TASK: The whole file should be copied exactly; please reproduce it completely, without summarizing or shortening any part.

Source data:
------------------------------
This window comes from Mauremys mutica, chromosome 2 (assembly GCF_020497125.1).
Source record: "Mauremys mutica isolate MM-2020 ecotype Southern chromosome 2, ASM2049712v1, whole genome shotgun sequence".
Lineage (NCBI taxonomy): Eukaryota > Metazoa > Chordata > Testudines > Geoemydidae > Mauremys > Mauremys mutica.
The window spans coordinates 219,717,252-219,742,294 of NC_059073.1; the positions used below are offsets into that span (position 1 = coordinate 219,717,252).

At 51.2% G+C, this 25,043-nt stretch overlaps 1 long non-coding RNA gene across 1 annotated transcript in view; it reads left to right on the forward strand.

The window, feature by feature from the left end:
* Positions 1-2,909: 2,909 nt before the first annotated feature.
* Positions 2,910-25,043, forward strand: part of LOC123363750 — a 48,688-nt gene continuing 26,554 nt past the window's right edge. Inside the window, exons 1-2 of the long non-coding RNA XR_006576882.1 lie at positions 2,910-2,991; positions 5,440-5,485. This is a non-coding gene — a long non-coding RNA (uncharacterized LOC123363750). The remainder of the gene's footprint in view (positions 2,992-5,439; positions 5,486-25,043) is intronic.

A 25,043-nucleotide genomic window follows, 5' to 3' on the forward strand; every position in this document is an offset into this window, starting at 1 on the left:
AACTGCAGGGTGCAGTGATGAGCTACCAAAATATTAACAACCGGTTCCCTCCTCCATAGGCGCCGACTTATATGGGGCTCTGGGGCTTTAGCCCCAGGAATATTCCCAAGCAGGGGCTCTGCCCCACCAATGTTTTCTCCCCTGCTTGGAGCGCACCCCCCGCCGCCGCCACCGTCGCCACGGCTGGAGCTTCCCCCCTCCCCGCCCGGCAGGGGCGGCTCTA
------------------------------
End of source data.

This window comes from Mauremys mutica, chromosome 2 (assembly GCF_020497125.1).
Source record: "Mauremys mutica isolate MM-2020 ecotype Southern chromosome 2, ASM2049712v1, whole genome shotgun sequence".
Lineage (NCBI taxonomy): Eukaryota > Metazoa > Chordata > Testudines > Geoemydidae > Mauremys > Mauremys mutica.
The window spans coordinates 219,717,252-219,742,294 of NC_059073.1; the positions used below are offsets into that span (position 1 = coordinate 219,717,252).

At 51.2% G+C, this 25,043-nt stretch overlaps 1 long non-coding RNA gene across 1 annotated transcript in view; it reads left to right on the forward strand.

The window, feature by feature from the left end:
* Positions 1-2,909: 2,909 nt before the first annotated feature.
* Positions 2,910-25,043, forward strand: part of LOC123363750 — a 48,688-nt gene continuing 26,554 nt past the window's right edge. Inside the window, exons 1-2 of the long non-coding RNA XR_006576882.1 lie at positions 2,910-2,991; positions 5,440-5,485. This is a non-coding gene — a long non-coding RNA (uncharacterized LOC123363750). The remainder of the gene's footprint in view (positions 2,992-5,439; positions 5,486-25,043) is intronic.

A 25,043-nucleotide genomic window follows, 5' to 3' on the forward strand; every position in this document is an offset into this window, starting at 1 on the left:
AACTGCAGGGTGCAGTGATGAGCTACCAAAATATTAACAACCGGTTCCCTCCTCCATAGGCGCCGACTTATATGGGGCTCTGGGGCTTTAGCCCCAGGAATATTCCCAAGCAGGGGCTCTGCCCCACCAATGTTTTCTCCCCTGCTTGGAGCGCACCCCCCGCCGCCGCCACCGTCGCCACGGCTGGAGCTTCCCCCCTCCCCGCCCGGCAGGGGCGGCTCTA